I would consider this book a “must have” for any good family library. It can be shelved right between Alcott and Montgomery. Because the story covers several years worth of Rebecca’s life, it really is a coming-of-age story. As Rebecca matures, the situations around her also mature. As in Little Women and the early Anne books, readers will walk with Rebecca through loss, some small suffering, and some challenging decisions. As in Pollyanna, Rebecca’s resilient optimism is central to her winning the respect of those who need her love just as much as she needs theirs. Similarly to Daddy Long Legs, Rebecca’s path is made easier because of a mysterious benefactor who ultimately becomes more than just a donor.


Fancy the job of finding a real mind; of dropping seed in a soil so warm, so fertile, that one knows there are sure to be foliage, blossoms, and fruit all in good time.

This is my favorite copy of Rebecca of Sunnybrook Farm – it is out of print but the color plates make it worth the effort to find. This is my daughter’s favorite copy of Rebecca.


Posted in Book Lovers Community

The Princess Bride


In 1973 William Goldman penned a quirky but endearing story about a beautiful princess, a mysterious pirate, a lovable giant, a Spanish swordsman, a cunning Sicilian, a six-fingered villain, a duplicitous prince, and an out-of-work miracle man. Perhaps a little bit like A.A.  Milne’s Once On A Time, The Princess Bride is tough to categorize or even describe. It is a romance. It is a fantasy. It is an adventure story. And, notably, it is a comedy.

Typically in our reviews, we try to capture the essence of a story and highlight its merits while also drawing attention to things that readers may wish to know in advance of reading. In this review, however, we are going to cover slightly different ground. We are going to assume that most readers have, at least, a passing knowledge of The Princess Bride either from the movie or from the book. We are going to assume that readers know that it is a bit of a spoof on a fairy tale. Instead of focusing on plot points or story arc, we are going to focus on format, family friendliness, and the abridgement joke.  

Let’s walk through the timeline because it matters:

1973 Book

In 1973 William Goldman authored an entirely new story called The Princess Bride. In it, Goldman alleges that the story between the covers is an abridgement of an old story that his father told to him many years ago. This is a literary device. Goldman is making his first great joke on this wild adventure that we are about to go on. Stretching the joke a bit, Goldman explains that when he was a child, his father read to him from an old Floriense satire. When Goldman wants to revisit the story as an adult, he realizes that his father edited the story, reading “only the good parts” and leaving out hundreds of pages of “boring parts.” Again, this is just all part of his joke. There is no abridgement. Also included in this original introduction, Goldman includes fictional biographical details about himself. In essence he wrote himself into the cast of characters.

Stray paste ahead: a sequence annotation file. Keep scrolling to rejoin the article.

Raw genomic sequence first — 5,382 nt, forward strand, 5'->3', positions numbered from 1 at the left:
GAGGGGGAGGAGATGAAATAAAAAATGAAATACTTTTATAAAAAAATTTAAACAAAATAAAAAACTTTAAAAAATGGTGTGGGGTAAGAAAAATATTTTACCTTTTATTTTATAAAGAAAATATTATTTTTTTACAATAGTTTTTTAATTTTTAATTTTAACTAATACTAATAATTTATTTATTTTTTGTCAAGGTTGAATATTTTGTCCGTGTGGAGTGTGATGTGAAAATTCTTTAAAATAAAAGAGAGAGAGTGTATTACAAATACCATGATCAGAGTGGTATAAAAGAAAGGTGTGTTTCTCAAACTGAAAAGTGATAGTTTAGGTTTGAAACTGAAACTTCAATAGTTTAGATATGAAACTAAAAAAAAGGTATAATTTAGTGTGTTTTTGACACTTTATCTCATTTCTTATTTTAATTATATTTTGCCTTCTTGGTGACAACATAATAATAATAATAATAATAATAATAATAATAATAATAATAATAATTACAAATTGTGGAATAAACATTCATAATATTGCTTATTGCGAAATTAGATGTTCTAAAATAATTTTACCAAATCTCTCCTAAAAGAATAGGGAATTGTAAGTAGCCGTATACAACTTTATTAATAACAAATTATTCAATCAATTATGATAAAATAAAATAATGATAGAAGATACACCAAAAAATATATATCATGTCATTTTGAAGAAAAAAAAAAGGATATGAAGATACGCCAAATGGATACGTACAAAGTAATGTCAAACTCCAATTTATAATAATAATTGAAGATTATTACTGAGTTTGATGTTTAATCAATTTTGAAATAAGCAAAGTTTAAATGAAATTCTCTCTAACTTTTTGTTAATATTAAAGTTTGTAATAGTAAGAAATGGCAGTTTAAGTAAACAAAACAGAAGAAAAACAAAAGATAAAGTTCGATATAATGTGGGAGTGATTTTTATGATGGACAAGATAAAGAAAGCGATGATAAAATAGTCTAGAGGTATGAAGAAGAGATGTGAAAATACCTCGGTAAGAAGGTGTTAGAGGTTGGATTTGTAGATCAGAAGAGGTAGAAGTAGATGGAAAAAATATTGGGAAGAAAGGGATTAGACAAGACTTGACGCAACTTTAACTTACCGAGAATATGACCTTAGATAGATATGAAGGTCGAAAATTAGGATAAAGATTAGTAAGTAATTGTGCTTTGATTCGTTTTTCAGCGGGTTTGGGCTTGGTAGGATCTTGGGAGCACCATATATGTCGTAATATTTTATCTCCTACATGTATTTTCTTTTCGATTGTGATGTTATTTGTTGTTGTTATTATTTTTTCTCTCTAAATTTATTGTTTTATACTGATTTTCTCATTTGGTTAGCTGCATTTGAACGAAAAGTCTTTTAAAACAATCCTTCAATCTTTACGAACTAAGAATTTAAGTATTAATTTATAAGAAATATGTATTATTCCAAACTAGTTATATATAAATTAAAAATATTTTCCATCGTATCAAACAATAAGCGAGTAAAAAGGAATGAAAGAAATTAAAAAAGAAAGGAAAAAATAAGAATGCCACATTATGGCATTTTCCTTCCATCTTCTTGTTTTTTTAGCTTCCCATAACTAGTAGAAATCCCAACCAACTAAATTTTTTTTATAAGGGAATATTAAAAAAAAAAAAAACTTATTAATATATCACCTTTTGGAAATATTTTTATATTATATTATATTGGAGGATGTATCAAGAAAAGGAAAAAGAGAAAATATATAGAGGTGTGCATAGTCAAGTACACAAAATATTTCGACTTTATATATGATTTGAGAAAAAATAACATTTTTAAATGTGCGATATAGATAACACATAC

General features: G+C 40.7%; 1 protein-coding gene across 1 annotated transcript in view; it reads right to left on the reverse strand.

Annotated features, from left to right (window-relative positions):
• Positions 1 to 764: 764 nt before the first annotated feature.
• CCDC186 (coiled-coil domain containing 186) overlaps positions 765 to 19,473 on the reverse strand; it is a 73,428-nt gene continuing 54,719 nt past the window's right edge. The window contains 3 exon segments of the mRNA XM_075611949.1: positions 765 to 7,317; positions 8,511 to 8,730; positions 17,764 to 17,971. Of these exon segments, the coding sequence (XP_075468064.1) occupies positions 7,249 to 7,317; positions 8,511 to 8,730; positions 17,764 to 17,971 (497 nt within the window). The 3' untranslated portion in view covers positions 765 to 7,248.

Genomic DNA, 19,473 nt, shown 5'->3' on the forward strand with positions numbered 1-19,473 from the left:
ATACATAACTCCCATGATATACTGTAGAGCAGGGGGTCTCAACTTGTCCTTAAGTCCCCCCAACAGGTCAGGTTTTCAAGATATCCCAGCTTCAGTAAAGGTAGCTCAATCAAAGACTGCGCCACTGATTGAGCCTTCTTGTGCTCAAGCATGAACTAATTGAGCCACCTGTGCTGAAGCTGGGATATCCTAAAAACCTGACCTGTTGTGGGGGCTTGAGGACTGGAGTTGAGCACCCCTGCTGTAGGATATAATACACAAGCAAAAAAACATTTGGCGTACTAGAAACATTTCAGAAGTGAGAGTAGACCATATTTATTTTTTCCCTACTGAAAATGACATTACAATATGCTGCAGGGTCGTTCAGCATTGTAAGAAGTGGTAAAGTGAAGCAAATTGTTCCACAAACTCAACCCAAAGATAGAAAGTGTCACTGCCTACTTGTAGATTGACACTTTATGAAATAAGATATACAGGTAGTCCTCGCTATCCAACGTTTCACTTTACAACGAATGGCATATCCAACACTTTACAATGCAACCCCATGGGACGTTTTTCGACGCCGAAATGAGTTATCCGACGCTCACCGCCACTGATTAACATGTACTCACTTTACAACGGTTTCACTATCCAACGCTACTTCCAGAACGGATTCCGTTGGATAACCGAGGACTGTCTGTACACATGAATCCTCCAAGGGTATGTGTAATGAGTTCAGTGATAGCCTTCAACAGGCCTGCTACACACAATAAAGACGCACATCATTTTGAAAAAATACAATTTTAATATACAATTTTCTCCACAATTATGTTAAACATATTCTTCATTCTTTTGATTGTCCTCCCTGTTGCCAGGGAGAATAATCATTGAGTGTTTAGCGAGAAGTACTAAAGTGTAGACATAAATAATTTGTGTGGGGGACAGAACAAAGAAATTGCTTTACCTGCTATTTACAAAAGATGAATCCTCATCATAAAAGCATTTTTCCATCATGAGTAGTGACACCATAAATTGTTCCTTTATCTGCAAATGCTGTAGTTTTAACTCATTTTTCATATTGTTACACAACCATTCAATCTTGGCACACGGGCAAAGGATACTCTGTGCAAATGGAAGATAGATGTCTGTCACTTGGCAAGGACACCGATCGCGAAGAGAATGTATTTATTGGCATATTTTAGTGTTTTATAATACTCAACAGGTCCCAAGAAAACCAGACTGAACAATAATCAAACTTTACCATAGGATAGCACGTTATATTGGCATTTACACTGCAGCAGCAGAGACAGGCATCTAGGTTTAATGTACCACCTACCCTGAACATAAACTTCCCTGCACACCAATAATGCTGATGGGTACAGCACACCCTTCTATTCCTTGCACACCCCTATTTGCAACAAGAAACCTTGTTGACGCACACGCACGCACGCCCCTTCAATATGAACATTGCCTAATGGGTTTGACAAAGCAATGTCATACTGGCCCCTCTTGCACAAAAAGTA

Throughout the book, Goldman is really telling two stories. The Princess Bride and his own fictional creation of the “abridgement.” The main text of The Princess Bride is printed in regular font while the “abridgement notes” are in italics. So, while we are getting caught up in the romance between Buttercup and Westley, we are constantly being interrupted with funny details about Goldman’s fictional life and fictional struggles to abridge this old text.

1987 Movie

In 1987, after multiple failed attempts, inconceivably, The Princess Bride made it to the big screen. The funny, romantic, and sweet medieval adventure was at best a modest success. Most involved with it, however, considered it a bit of a failure. It didn’t receive the critical success that they were hoping for and it was misunderstood by audiences. In his memoir As You Wish, Carey Elwes attributes some of the “failure” to a terrible movie poster which only furthered the confusion about what the film was really about.

A funny thing happened in 1988. Movie rental stores could not keep the movie on their shelves. Not only was it being constantly checked out, it was being re-checked out. According to Carey, it became a cult favorite which radically increased its fan base. As the movie gained traction, it gained acclaim. Significantly, it became a family film that could be enjoyed at nearly all ages and stages. In recent decades, children of the original cult have initiated their children into the story, making it even more of a cultural icon.


As the movie became a sensation, the book re-emerged onto the scene. Moviegoers wanted to read the book and many anniversary printings with extras were ordered. My copy is the beautiful 30th Anniversary printing. In it, I have a second introduction which takes the abridgement joke even farther. Sadly, I also have the “Buttercup’s Baby” sample chapter. (I will explain why I say “sadly” further on.)

2003 Audiobook

In 2003, Rob Reiner recorded an abridged audio version of the story for Phoenix Books. And when I say “abridged” this time, it really is abridged. The audiobook run time is only 2 hours and 34 minutes which is a super thin retelling of the 496 page book.

Family Friendliness

To answer the extremely important question about how family friendly The Princess Bride is, we have to break it into its parts. The movie is delightful and 99% wholesome. There is the famous line about perfect breasts, but for the most part it is a cringe-free family movie. It may have some slight curse words, but I don’t remember hearing them. If you are concerned, do preview it ahead of time.